- Chocolate Flavor – Dip these in low carb, melted, sugar-free chocolate, or toss in a few low carb chocolate chips.
- More Chocolate Flavor – Add about 1 tablespoon of unsweetened cocoa powder to flavor the whole bar.
- Citrus Flavor – Add 1 tablespoon of citrus extract (such as orange or lemon) and 1 tablespoon of the corresponding citrus zest.
- Extra Protein – Add some extra protein by adding a tablespoon or so of pea protein powder (or any protein powder you prefer). You could even try a tablespoon of grass-fed collagen.
I used pure liquid stevia which gave me a very mild sweetness. You can use other sweeteners in moderation.
While this recipe is formulated for the limited use of stevia, you can use other sweeteners if you prefer. I recommend a liquid sweetener, but in a pinch, you can use a dry sweetener as well. You’ll need to play around with the consistency of the batter a bit, depending on the sweetener you use. A great option here is monk fruit extract.
I know people will ask about the pan. It’s something I picked up on clearance at Williams Sonoma. However, when I looked at their website, it said it had been discontinued. But here are a couple of pans you can use instead. I have and use the one on the right. You can see it in the video and process photos. It works quite well and I love how easy the bars pop out.
Low Carb Snack Bar Ingredients
¼ cup virgin coconut oil – in a liquid state.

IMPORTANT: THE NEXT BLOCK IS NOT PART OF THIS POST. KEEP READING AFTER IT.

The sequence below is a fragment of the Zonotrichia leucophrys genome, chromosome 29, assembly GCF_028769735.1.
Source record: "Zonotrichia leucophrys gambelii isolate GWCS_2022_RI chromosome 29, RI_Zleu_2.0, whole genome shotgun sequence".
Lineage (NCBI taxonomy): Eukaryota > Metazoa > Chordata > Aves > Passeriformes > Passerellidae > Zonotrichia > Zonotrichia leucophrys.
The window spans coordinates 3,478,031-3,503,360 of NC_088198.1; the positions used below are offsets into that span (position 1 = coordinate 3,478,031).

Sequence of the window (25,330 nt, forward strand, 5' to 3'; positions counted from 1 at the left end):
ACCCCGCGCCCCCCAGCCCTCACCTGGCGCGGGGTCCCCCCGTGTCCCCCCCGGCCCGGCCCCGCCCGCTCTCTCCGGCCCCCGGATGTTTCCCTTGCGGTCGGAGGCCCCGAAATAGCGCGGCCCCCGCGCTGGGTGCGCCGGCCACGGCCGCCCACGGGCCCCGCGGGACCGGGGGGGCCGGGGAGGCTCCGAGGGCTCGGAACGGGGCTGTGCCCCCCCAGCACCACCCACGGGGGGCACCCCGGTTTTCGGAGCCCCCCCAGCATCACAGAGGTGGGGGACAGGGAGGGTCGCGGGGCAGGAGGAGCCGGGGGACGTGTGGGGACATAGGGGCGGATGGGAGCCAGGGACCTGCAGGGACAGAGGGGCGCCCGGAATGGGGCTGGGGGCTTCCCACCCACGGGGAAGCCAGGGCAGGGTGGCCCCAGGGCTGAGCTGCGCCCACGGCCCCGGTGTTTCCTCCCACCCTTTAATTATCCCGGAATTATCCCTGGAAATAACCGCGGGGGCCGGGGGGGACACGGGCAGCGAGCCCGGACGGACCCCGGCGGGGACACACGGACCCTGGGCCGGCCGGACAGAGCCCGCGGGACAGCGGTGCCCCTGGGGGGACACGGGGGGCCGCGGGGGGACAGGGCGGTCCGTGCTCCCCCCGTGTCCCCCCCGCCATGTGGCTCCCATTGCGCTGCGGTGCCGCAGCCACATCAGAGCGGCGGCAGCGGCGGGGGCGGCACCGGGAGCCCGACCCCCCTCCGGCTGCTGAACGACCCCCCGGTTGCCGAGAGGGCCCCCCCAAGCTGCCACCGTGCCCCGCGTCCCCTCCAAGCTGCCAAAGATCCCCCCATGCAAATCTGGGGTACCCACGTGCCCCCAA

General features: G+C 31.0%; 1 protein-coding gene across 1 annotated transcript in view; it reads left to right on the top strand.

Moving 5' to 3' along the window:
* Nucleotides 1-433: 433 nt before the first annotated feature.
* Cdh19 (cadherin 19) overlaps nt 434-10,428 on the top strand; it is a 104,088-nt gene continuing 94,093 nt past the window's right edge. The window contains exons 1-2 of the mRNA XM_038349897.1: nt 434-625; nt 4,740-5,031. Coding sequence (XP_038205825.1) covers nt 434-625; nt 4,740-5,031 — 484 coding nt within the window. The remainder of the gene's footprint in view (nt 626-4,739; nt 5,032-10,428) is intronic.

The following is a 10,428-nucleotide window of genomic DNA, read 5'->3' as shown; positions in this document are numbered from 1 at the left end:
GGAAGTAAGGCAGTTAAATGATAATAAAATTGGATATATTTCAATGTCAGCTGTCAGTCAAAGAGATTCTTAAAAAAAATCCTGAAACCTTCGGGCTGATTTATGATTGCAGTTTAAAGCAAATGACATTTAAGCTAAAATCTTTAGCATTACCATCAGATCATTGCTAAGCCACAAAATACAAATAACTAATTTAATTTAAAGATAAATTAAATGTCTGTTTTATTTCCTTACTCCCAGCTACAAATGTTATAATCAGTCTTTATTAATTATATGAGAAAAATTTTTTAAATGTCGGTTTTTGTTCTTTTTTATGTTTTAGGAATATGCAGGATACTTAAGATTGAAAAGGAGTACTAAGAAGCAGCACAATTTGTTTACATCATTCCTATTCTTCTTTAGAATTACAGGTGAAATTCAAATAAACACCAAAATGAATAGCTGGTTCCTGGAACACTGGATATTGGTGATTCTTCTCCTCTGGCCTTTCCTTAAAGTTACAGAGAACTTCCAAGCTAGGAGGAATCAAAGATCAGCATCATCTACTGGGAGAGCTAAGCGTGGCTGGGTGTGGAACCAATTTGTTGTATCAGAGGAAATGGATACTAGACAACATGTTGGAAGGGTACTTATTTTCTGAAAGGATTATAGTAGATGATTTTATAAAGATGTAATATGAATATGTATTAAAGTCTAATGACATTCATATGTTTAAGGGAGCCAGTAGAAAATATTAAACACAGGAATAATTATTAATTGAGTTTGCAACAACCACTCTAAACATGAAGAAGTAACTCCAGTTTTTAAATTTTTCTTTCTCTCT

3 large eggs
2 tsp. pure liquid stevia
¼ cup unsalted almond butter – no sugar added
1 tsp. pure vanilla extract
1 cup almond flour
2 tbsp. chia seeds
¼ tsp. baking soda
1½ tsp. ground cinnamon
¼ tsp. ground allspice
How To Make Low Carb Snack Bars
Preheat oven to 350° F.
Mix all the wet and dry ingredients together in a medium to large mixing bowl.
Spoon the mixture into an oiled bar pan or into an oiled baking dish. Bake for 20 minutes or until the logs are baked through.
Remove from oven and cool enough to handle. Remove from bar pan and allow to cool fully on a wire cooling rack. Transfer to an airtight storage container. Store in the fridge.
How To Store Low Carb Snack Bars
Keep these in an airtight container and store them in the fridge for up to 3 days.
You can freeze these, if wrapped well, for up to 4 months.
How To Serve Low Carb Snack Bars
These are perfect for dunking or just enjoying with a cup of tea or coffee.
More Healthy Low Carb Recipes
Low Carb Almond Snack Bars
CLICK TO WATCH THIS RECIPE IN ACTION!
- 1 bar pan
- ¼ cup virgin coconut oil (in liquid state)
- 3 large eggs
- 2 tsp. pure liquid stevia
- ¼ cup unsalted almond butter (no sugar added)
- 1 tsp. pure vanilla extract